Amiodarone is extensively metabolized in the liver by cytochrome P450 3A4, and can affect the metabolism of numerous other drugs. It interacts with digoxin, warfarin, phenytoin, and others. The major metabolite of amiodarone is desethylamiodarone (DEA), which also has antiarrhythmic properties. The metabolism of amiodarone is inhibited by grapefruit juice, leading to elevated serum levels of amiodarone.
On August 8, 2008, the FDA issued a warning of the risk of rhabdomyolysis, which can lead to kidney failure or death, when simvastatin is used with amiodarone. This interaction is dose-dependent with simvastatin doses exceeding 20 mg. This drug combination especially with higher doses of simvastatin should be avoided.
Interactions with other drugs
The pharmacokinetics of numerous drugs, including many that are commonly administered to individuals with heart disease, are affected by amiodarone. Particularly, doses of digoxin should be halved in individuals taking amiodarone.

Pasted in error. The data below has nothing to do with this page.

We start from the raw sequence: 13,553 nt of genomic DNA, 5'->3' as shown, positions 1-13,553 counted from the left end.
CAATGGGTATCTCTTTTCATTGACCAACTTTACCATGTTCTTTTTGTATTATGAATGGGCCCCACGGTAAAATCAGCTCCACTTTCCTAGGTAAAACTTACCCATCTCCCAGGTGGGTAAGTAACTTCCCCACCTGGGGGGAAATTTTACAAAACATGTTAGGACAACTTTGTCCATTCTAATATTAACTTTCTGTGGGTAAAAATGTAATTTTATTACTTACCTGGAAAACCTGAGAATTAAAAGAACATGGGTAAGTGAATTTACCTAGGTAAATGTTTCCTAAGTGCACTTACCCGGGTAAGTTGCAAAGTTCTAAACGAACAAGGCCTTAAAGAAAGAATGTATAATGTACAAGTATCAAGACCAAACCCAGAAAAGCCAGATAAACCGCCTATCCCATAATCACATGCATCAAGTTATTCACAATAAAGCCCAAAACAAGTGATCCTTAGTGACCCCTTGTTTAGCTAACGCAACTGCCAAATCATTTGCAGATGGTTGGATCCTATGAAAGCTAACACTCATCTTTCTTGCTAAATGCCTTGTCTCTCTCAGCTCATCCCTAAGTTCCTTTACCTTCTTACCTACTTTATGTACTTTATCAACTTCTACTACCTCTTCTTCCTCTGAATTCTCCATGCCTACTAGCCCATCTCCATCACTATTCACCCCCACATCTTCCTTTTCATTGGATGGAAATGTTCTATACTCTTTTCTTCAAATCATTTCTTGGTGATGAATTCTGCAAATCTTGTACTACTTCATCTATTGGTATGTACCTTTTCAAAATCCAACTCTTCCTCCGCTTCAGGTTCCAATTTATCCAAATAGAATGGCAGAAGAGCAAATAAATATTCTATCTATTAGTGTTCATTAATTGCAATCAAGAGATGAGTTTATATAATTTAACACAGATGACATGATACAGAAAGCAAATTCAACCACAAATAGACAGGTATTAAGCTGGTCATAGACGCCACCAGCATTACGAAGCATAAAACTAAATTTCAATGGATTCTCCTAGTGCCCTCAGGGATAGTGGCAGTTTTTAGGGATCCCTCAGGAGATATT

Amiodarone potentiates the action of warfarin by inhibiting the clearance of both (S) and (R) warfarin. Individuals taking both of these medications should have their warfarin doses adjusted based off their dosing of amiodarone, and have their anticoagulation status (measured as prothrombin time (PT) and international normalized ratio (INR)) measured more frequently. Dose reduction of warfarin is as follows: 40% reduction if amiodarone dose is 400 mg daily, 35% reduction if amiodarone dose is 300 mg daily, 30% reduction if amiodarone dose is 200 mg daily, and 25% reduction if amiodarone dose is 100 mg daily. The effect of amiodarone on the warfarin concentrations can be as early as a few days after initiation of treatment; however, the interaction may not peak for up to seven weeks.